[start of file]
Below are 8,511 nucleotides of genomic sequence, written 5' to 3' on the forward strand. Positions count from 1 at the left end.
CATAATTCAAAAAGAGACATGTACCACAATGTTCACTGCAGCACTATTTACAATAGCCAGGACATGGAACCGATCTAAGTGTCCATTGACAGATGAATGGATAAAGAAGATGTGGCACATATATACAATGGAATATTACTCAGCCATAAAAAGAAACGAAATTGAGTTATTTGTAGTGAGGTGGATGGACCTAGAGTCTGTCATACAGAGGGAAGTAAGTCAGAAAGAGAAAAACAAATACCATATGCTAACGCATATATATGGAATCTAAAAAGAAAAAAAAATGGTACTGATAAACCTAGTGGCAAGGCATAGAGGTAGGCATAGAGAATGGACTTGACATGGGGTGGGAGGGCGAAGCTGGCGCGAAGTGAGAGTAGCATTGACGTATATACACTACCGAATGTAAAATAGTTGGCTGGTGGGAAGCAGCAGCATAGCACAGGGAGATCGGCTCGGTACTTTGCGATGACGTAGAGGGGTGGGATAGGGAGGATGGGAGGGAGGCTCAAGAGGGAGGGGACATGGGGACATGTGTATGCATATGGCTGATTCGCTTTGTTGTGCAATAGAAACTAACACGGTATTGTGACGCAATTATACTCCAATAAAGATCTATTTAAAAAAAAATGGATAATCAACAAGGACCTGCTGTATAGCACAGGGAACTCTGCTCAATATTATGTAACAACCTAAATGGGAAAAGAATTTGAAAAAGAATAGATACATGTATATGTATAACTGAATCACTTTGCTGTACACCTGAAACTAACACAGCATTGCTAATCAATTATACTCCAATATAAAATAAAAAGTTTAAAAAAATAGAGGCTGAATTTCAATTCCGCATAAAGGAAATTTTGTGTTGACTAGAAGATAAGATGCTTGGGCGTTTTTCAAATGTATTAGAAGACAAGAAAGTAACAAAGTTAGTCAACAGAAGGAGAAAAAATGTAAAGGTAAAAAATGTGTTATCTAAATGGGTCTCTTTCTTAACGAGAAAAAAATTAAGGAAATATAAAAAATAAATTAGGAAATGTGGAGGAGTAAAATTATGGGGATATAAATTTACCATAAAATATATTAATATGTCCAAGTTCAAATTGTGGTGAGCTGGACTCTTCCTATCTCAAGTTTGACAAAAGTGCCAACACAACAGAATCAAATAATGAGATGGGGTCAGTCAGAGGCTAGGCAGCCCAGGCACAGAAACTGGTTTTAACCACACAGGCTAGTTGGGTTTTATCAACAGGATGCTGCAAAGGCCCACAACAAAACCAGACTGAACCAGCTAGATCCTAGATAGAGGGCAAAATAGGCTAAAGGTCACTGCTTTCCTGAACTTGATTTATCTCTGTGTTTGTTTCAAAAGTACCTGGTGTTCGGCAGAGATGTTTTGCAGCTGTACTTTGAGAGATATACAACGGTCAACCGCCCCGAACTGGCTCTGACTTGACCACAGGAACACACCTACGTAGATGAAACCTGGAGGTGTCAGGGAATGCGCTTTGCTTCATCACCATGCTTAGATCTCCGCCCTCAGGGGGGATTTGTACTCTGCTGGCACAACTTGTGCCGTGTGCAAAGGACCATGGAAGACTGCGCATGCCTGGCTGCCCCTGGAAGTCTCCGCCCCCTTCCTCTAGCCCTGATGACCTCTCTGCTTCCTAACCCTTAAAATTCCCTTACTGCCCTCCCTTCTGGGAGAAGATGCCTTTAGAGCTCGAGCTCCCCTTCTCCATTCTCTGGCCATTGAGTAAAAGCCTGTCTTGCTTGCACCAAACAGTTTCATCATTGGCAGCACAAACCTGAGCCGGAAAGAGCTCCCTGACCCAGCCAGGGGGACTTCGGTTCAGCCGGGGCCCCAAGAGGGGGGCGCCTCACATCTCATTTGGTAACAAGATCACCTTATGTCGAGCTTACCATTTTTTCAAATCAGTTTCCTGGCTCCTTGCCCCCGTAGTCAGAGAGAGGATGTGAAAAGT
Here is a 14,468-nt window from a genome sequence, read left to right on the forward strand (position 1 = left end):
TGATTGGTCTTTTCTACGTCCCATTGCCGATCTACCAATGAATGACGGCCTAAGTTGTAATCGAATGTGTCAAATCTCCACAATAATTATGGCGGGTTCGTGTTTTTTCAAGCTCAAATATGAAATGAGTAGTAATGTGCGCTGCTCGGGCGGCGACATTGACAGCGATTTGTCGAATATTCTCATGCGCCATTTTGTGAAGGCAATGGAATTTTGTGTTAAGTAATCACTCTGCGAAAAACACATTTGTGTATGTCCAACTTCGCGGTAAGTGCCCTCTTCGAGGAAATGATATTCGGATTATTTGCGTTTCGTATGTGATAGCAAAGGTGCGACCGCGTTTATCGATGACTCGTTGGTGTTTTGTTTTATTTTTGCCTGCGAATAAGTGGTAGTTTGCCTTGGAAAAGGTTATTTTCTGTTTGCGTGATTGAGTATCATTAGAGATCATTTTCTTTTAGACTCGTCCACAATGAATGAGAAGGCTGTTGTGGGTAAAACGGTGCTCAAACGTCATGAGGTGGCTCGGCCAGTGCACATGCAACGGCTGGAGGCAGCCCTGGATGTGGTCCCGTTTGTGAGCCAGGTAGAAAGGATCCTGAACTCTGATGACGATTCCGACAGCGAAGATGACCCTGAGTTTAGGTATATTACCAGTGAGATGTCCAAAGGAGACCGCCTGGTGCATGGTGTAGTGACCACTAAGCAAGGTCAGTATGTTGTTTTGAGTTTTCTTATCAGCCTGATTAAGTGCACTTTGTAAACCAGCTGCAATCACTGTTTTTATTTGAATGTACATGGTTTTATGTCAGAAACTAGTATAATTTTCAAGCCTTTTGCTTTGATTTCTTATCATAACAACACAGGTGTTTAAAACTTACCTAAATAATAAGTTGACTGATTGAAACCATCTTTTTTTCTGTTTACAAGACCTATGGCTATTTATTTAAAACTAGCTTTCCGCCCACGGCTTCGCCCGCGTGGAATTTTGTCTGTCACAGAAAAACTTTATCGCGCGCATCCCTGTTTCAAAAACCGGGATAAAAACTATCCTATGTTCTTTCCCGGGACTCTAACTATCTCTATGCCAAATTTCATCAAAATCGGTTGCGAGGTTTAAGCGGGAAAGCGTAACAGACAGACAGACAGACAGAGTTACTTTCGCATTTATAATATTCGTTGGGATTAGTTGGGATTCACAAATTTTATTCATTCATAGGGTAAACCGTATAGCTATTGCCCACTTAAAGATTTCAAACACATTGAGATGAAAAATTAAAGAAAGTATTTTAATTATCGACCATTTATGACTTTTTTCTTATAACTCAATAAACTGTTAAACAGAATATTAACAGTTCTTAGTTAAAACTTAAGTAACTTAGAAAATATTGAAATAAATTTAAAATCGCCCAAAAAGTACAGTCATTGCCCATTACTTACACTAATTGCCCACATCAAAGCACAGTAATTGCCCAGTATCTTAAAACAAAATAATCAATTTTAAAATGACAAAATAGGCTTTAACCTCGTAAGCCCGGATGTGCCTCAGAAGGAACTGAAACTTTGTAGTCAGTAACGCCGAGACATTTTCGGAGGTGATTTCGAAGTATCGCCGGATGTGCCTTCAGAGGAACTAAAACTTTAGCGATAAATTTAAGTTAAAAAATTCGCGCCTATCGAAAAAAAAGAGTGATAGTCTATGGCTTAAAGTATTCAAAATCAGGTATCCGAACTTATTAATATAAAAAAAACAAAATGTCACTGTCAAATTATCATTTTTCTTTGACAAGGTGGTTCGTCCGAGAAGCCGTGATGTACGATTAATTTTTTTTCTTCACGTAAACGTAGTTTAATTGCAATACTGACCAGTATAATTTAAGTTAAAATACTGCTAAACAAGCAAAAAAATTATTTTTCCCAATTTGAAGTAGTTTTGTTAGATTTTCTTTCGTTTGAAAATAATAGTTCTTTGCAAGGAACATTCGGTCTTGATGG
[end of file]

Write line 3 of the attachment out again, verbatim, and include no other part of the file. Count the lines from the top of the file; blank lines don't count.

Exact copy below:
Here is a 14,468-nt window from a genome sequence, read left to right on the forward strand (position 1 = left end):